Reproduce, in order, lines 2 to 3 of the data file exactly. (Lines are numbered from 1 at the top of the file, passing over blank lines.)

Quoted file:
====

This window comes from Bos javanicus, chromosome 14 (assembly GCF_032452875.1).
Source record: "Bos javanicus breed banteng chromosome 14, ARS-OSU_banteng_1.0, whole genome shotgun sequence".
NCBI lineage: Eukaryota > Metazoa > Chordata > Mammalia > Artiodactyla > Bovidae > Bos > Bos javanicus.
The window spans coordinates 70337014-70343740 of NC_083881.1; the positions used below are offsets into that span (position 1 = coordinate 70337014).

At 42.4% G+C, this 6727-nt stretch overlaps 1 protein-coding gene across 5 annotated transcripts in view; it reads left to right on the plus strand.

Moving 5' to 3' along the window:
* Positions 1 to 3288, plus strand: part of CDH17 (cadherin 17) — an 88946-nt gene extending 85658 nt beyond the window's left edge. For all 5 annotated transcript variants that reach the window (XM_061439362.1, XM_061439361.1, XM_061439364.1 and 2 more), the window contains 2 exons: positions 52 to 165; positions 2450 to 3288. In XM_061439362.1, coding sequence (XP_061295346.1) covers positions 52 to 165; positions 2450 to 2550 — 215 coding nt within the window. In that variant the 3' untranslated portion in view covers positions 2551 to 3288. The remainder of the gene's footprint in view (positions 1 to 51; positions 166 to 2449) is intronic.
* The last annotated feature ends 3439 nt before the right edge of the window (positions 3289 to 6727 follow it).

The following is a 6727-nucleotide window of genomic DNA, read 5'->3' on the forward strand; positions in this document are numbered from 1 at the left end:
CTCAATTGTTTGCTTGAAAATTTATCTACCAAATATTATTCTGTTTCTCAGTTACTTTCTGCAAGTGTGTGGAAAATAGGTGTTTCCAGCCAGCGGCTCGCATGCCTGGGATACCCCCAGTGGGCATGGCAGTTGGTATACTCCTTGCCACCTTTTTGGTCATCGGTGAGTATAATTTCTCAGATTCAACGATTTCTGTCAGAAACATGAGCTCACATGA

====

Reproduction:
Source record: "Bos javanicus breed banteng chromosome 14, ARS-OSU_banteng_1.0, whole genome shotgun sequence".
NCBI lineage: Eukaryota > Metazoa > Chordata > Mammalia > Artiodactyla > Bovidae > Bos > Bos javanicus.